Finnish doesn't use <å>, though. It's only used in Swedish names, it's like saying English has <ñ> because some Spanish names have it.>>429
No, Japanese isn't at all related to Chinese¹. Japanese is a Japonic language² while Chinese is a Sino-Tibetan language³. Like others said, kanji⁴ came from China and there are tons of Chinese loanwords in Japanese⁵, but grammatically they have very little in common. Anyone who claims Japanese is "derived from Chinese" has no clue what they're talking about. If what they said is that Proto-Japonic may have been spoken in what's now China, that's possible I guess?
¹ Unless you believe Sino-Tibetan and Japonic are related, but I've never heard that suggested and they have so little in common the only way I could imagine it is at the deepest level of Sino-Austric (a macrofamily of Sino-Tibetan and Austric; Austric itself is hypothetical and usually doesn't even include Japonic), so unknown thousands of years ago.
² Also includes Ryukyuan languages. In the past there were also some Japonic languages on the Korean peninsula, but those have long since gone extinct.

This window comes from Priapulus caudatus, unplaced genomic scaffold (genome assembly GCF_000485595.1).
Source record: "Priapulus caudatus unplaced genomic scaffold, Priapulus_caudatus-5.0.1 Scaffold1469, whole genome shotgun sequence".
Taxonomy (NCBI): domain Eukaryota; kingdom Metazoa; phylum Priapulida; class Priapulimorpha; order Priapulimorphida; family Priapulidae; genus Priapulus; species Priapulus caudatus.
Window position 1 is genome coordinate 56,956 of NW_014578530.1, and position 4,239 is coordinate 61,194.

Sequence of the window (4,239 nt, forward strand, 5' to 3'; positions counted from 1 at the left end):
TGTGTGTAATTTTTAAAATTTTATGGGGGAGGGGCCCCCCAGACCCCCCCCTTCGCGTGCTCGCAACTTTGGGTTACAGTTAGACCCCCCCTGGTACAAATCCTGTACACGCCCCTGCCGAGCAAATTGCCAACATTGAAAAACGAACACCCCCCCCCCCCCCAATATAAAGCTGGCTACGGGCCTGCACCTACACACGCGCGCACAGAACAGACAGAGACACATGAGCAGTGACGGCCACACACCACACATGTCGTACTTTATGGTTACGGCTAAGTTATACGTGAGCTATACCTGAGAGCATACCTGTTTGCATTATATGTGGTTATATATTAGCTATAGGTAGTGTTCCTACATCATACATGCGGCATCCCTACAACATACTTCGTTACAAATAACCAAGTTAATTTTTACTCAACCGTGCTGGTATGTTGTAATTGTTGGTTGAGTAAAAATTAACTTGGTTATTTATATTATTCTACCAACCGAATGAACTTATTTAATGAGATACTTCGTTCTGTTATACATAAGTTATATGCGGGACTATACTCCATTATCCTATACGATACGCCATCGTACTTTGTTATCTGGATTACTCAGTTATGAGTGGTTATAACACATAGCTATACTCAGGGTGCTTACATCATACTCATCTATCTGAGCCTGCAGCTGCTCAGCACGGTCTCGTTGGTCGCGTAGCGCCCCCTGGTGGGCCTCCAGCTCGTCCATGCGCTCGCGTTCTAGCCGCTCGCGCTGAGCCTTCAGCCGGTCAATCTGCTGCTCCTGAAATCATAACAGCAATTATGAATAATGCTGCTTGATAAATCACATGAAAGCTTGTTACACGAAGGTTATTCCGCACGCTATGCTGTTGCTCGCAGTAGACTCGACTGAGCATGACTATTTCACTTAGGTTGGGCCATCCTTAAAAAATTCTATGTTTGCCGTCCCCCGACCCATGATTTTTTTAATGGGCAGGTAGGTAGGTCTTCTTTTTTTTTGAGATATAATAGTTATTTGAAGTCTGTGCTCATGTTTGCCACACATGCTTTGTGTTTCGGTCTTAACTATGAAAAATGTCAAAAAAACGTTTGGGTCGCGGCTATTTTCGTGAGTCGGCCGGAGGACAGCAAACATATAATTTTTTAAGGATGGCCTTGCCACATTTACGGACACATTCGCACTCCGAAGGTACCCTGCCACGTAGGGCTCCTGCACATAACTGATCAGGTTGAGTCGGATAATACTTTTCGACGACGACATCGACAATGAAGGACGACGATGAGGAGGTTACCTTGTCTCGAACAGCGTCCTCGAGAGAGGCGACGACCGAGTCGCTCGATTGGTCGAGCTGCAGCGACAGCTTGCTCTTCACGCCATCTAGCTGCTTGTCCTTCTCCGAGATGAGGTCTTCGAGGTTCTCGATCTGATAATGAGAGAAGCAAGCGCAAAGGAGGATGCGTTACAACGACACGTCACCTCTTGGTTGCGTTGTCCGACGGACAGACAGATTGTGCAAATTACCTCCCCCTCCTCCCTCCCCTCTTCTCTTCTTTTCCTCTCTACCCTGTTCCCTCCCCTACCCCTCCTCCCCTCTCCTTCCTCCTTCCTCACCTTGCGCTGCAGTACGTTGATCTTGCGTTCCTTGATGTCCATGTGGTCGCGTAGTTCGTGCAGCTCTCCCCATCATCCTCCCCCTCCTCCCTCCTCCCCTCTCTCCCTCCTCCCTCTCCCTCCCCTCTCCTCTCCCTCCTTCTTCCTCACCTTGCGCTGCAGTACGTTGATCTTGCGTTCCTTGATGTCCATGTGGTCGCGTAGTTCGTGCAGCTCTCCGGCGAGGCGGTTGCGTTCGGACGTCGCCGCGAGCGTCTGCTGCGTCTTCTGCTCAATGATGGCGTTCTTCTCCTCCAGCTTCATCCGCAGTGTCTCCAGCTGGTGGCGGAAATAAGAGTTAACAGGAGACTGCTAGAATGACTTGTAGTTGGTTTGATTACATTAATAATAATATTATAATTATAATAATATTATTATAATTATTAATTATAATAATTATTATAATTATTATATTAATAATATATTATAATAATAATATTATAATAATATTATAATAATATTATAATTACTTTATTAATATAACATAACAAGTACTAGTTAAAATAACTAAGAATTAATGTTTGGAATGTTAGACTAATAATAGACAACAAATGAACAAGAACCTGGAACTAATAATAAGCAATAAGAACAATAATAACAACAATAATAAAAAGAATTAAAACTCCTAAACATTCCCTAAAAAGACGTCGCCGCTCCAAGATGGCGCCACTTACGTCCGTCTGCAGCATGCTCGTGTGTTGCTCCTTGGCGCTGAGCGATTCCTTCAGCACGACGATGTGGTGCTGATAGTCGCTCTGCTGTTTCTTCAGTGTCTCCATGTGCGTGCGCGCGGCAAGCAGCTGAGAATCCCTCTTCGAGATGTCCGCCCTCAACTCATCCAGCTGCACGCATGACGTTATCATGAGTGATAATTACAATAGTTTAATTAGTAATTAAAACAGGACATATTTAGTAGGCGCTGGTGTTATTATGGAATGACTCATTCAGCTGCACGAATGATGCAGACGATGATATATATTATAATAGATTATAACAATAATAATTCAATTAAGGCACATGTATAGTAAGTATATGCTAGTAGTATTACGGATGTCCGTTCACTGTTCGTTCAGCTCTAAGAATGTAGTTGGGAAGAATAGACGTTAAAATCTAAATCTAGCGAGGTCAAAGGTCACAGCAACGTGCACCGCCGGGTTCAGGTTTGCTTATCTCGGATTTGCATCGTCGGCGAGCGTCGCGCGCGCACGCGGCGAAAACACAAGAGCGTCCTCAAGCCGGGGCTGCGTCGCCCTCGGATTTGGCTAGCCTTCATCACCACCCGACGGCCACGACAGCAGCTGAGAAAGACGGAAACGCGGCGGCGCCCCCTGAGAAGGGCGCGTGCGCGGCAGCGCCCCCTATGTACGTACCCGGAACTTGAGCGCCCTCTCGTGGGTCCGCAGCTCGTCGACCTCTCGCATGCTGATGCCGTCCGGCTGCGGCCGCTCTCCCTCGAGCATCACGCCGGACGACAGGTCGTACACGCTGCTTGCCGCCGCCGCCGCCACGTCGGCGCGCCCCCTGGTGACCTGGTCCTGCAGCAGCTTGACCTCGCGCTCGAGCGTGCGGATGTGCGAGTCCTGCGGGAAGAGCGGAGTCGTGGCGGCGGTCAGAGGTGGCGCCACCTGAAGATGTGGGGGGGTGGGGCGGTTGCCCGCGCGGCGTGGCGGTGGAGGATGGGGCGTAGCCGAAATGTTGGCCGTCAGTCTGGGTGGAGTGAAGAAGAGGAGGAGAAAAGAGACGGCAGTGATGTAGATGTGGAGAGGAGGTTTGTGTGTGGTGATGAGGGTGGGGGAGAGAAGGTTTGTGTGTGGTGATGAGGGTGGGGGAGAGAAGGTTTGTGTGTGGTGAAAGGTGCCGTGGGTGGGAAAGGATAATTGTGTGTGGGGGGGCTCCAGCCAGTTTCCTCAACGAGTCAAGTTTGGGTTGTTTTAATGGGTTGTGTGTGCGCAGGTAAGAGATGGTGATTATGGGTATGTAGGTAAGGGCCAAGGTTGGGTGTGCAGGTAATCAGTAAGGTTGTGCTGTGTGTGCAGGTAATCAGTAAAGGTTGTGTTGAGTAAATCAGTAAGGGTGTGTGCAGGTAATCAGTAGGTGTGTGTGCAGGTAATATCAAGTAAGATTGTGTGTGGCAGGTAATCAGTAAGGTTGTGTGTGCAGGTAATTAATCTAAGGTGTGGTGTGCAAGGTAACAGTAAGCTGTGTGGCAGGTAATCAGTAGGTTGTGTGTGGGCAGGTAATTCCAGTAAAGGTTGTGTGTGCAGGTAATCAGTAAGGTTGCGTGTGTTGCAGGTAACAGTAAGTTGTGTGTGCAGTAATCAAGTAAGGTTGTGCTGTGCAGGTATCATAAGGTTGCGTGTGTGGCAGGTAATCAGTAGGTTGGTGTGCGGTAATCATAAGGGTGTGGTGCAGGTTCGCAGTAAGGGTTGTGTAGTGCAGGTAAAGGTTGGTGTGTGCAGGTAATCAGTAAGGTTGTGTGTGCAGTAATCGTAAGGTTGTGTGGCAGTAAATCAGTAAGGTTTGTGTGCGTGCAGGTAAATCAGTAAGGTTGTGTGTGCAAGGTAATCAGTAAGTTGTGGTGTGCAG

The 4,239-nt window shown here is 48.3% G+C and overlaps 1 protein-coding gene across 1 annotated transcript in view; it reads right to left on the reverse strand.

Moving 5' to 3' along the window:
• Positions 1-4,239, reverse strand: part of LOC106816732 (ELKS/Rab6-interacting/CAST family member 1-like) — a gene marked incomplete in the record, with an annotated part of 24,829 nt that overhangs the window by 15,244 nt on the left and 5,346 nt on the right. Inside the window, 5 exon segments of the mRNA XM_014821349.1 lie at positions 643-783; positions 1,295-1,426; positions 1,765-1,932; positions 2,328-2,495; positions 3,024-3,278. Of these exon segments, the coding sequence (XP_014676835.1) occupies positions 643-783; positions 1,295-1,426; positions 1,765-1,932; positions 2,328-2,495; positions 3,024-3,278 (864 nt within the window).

³ Well, languages; there isn't one Chinese language, but rather several Sinitic languages that are mutually unintelligible.
⁴ Well, technically kana also evolved from Chinese characters but they're simplified to the point where it's not obvious and are used so differently that it's just nitpicking to mention.
⁵ Technically not just loanwords since the characters and their pronunciations were imported systematically, so there are also a lot of "Chinese words" coined in Japan.>>442
I prefer physical dictionaries myself, but for a lot of languages digital dictionaries are more convenient and easily available. Specifically with Japanese, I use both equally.
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